It is both arrogant and mistaken to claim that the strikers lacked any serious concept of politics: on the contrary they lacked the Platonic and strove for the Socratic concept. Engagement and commitment, of course, do not preclude self-importance and what the students themselves call “ego-tripping,” i.e., doing your own thing at the expense of others. No doubt some were guilty of this—on all sides, as we reported. But individual eccentricities must not obscure profound differences of vision. We refer our critics and their mentors to three recent articles in The New York Review on the politics of youth written respectively by Stuart Hampshire, Kenneth Keniston, and Hans Morgenthau; and we despair at the heavy-footed, literal-minded reaction to our use of the term “tribe” as a metaphor for the spontaneous communal striving of their peers.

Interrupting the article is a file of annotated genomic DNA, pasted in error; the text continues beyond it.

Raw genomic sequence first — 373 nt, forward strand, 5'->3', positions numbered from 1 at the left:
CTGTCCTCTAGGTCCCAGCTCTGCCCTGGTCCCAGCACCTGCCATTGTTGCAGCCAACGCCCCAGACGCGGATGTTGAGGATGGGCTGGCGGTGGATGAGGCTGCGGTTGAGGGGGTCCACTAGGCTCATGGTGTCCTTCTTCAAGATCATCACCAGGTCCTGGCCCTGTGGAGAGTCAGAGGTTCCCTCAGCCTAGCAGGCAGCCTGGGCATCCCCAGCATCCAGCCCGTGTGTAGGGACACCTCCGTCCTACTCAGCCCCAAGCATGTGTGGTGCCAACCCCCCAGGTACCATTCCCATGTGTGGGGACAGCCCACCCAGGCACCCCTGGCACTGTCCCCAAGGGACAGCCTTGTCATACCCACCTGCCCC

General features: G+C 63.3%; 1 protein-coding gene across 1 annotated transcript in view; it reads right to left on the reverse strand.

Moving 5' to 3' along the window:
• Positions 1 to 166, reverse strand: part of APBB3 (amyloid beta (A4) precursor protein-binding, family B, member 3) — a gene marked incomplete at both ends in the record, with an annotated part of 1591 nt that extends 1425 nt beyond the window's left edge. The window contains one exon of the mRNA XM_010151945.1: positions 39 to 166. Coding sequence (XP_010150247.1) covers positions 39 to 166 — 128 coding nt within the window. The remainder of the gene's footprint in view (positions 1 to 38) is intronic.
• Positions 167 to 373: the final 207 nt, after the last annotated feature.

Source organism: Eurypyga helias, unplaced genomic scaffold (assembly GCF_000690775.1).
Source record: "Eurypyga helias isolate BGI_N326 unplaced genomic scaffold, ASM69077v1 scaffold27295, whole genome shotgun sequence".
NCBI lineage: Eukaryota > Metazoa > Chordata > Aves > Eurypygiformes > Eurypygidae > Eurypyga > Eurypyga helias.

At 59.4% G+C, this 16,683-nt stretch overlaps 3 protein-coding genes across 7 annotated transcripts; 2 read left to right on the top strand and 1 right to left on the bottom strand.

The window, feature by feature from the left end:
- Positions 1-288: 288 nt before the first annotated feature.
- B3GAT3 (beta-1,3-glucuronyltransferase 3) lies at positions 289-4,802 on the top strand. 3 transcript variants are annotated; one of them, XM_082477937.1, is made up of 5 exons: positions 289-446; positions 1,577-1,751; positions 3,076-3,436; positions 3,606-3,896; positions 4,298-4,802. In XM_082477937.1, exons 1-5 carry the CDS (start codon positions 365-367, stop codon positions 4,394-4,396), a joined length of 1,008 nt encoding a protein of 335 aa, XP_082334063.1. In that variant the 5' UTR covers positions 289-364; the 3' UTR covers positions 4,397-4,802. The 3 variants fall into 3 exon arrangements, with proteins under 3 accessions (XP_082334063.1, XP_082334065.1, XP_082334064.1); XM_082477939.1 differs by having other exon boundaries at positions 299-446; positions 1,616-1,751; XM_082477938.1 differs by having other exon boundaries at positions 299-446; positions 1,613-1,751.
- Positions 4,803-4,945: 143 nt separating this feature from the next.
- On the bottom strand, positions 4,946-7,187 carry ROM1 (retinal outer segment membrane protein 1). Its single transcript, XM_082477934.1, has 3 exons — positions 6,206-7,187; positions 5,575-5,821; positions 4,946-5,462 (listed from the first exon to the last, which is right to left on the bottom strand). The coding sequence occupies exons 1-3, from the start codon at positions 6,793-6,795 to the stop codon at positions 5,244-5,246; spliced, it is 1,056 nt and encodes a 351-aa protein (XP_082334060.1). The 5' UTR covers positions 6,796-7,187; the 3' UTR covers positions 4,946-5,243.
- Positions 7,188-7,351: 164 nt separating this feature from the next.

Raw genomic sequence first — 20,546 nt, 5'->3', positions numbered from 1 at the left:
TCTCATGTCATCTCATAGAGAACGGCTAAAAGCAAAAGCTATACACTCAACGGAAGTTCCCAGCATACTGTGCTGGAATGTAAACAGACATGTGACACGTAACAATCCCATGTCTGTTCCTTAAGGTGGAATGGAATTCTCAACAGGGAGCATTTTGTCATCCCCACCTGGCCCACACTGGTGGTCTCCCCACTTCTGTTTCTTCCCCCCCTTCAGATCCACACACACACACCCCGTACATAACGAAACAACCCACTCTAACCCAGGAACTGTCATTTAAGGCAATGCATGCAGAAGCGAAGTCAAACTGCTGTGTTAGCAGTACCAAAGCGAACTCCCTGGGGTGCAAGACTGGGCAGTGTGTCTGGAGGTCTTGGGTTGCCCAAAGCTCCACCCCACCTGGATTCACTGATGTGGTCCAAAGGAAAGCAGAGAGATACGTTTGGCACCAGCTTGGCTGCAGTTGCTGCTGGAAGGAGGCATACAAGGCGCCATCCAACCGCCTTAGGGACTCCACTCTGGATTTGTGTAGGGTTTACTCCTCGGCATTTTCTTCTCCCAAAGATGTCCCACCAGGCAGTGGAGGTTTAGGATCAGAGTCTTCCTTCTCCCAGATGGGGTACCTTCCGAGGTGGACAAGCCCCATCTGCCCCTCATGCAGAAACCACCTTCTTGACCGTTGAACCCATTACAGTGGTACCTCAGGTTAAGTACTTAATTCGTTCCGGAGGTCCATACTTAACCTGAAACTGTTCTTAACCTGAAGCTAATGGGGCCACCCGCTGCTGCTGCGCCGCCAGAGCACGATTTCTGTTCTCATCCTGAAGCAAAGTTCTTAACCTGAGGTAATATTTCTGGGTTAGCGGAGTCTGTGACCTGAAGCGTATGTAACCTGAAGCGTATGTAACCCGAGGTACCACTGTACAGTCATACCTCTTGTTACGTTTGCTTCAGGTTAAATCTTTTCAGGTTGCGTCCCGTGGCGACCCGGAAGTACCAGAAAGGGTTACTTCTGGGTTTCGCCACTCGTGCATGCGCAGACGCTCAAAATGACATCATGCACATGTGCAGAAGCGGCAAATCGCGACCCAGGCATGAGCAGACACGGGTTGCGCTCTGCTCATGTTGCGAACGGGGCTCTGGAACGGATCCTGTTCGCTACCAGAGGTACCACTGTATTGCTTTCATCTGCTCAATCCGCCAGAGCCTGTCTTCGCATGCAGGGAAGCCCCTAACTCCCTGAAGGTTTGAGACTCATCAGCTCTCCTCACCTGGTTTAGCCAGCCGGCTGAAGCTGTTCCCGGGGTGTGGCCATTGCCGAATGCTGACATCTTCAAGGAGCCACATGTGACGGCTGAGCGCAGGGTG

Finally, we must ask our critics to re-examine their efforts at observation and reporting. We did not claim that the “European ambience” led to the “failure” of the New School strike. In the first place, the strike did not fail. Even among those who opposed it, it has led to self-examination and perhaps a new political sensitivity. In the second place, the division between the internal emigrés and the exilarchs was, as we wrote, revealed during the strike but caused neither the strike nor its denouement. The “regressive” territorial confrontation, as we named it, between students and administration, was mainly a result of competition for uniquely limited facilities at the New School. We also noted the contributing force of a breakdown in communication: the fact, that is, that two different languages were being spoken.